William Turnbull was born in Dundee in 1922. He begain his artistic career painting film posters and then as a commercial illustrator, whilst also taking classes in landscape painting at Dundee University. After World War II, during which he served in the RAF, Turnbull studied at the Slade School of Fine Art between 1946 and 1948 before moving to Paris where he met Eduardo Paolozzi. This led to his association with the Independent Group at the ICA in the 1950s which included Paolozzi, Richard Hamilton and the critic David Slyvester amongst others, and his inclusion in the 1952 Young Sculptors exhibition at the ICA and the famous New Aspects of British Sculpture exhibition at the 1952 Venice Biennale, curated by critic Herbert Read. Throughout his career, Turnbull both painted and sculpted, working simultaneously on canvases and in sculpture and influenced in both practices by Abstract Expressionism, Colour-Field Painting and Minimalism. A pre-eminent Post-War British artist, Turnbull had retrospectives in 1973 at the Tate, in 1995 at the Serpentine, in 2005 at the Yorkshire Sculpture Park and in June 2013 at Chatsworth House. He died in November 2012.
Turnbull began his career as a sculptor, and it was amongst a ground-breaking generation of young British sculptors, associated with the Independent Group, that he rose to prominence. In parallel, however, he was increasingly interested in exploring the issues arising from his sculpture through the medium of paint. During the mid-to-late 1950s, Turnbull produced paintings with abstracted, but recognisable, figural elements: faces, masks, concentric circles. As the decade progressed, he became more and more focused on the removal of such figuration, indeed on the elimination of shapes and line entirely, and instead on the effects produced by the use of one, all-over colour. Seeing the work of Mark Rothko and Clyfford Still on a 1957 visit to New York cemented Turnbull confidence in this conceptual and methodological mission.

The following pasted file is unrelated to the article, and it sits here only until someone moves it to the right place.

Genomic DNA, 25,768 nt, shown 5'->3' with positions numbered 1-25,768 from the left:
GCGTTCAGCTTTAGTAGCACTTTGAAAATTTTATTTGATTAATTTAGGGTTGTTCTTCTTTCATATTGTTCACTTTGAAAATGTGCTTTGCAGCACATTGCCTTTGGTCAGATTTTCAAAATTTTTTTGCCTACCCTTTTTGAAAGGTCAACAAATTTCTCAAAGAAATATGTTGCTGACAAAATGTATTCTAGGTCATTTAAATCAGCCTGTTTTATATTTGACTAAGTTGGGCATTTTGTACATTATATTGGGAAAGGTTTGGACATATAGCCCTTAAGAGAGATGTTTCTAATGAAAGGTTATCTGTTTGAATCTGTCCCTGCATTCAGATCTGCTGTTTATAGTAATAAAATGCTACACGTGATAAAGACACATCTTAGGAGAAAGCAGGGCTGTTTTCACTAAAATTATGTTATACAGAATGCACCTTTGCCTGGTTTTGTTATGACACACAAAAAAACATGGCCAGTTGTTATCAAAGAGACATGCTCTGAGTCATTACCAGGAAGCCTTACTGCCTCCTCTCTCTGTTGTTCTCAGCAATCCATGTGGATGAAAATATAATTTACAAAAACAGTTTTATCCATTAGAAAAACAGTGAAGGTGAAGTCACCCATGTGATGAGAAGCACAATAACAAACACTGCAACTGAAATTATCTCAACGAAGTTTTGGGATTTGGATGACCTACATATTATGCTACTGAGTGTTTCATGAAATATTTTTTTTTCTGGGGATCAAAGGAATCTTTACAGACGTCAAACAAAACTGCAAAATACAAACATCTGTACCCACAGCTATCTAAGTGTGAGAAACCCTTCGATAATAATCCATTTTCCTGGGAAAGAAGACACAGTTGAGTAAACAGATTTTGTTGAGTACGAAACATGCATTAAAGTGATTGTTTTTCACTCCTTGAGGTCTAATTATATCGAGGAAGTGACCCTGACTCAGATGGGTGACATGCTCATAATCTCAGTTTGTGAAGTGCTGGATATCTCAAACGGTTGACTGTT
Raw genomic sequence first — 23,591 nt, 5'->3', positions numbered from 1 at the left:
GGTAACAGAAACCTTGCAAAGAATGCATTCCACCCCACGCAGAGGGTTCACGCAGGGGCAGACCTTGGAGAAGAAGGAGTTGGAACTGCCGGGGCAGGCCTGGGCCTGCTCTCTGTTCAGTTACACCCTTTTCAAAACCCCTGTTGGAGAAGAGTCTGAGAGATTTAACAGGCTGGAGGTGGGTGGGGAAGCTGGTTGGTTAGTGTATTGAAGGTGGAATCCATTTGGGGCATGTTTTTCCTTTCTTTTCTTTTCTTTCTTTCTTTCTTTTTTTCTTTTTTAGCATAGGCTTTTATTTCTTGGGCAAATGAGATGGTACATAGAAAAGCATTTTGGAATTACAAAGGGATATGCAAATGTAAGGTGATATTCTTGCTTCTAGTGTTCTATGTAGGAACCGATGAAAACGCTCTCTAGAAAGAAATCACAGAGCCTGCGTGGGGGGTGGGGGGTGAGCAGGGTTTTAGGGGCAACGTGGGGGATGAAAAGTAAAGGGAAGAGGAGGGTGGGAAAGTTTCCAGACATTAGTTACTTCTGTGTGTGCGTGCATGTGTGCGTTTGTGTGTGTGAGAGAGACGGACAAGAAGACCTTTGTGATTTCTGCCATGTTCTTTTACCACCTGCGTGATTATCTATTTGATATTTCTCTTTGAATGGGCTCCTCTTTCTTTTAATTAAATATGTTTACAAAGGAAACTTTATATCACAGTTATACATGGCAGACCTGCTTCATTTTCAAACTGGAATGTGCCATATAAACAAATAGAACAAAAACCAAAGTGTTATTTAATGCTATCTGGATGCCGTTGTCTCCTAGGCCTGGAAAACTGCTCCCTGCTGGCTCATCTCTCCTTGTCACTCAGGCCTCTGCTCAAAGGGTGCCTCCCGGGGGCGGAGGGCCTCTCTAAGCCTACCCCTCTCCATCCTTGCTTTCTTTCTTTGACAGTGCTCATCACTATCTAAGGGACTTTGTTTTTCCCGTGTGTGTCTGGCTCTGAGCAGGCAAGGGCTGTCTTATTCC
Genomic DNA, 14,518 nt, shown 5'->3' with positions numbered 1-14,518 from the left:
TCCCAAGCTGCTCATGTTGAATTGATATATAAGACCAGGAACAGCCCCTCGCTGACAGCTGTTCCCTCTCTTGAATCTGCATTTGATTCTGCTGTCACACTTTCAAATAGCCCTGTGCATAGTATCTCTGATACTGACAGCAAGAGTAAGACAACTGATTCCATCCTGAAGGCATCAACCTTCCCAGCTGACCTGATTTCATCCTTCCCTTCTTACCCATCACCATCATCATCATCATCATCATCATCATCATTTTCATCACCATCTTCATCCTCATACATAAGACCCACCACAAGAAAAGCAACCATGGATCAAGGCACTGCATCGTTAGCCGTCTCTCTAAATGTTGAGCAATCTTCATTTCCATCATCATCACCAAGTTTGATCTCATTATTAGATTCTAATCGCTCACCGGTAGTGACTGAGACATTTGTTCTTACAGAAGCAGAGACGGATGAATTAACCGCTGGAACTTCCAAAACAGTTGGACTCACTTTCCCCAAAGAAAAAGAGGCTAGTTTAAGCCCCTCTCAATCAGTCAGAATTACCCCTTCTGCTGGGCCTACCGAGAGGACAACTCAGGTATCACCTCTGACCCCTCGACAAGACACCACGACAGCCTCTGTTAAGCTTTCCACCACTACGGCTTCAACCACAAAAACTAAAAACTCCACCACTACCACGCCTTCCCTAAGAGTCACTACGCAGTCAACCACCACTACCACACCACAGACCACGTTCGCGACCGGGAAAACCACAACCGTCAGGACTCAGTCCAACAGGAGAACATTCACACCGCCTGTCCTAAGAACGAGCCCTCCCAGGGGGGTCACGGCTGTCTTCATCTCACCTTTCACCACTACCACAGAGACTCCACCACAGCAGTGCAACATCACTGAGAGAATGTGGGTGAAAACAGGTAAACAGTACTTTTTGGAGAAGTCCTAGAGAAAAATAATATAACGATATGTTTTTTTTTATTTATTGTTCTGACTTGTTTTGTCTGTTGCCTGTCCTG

1-1965 presents the developing complexity of Turnbull's turn to colour-field painting. In the winter of 1962-63, he went to Singapore and was drawn to the motif of a river winding its way through the dense jungle seen from the sky. Throughout his career, Turnbull was fascinated by aerial views, as well as animals and objects present in the sky after his time serving in the RAF during World War II. 1-1965 carries the abstracted echo of the river's weaving line. An issue of great importance in Turnbull art is that this line does not become a fracture, but it is instead an internal edge, and meeting point or a kind of formal seam. Turnbull's vertical elements were not designed to separate a painting but to be an element within, contributing to the stillness and integral quality of the work. He was fascinated by the unification of the canvas, particularly as during this phase he was increasingly using a cleaner, smoother quality of paint, aided by the technique of painting with the canvas laid on the floor. He would apply thin layers of paint before rubbing the surface down with rags. This softened the edges of separate areas of paint drawing them into closer union and emphasising the close bond held within the organic, autumnal tones of brown and purple in 1-1965.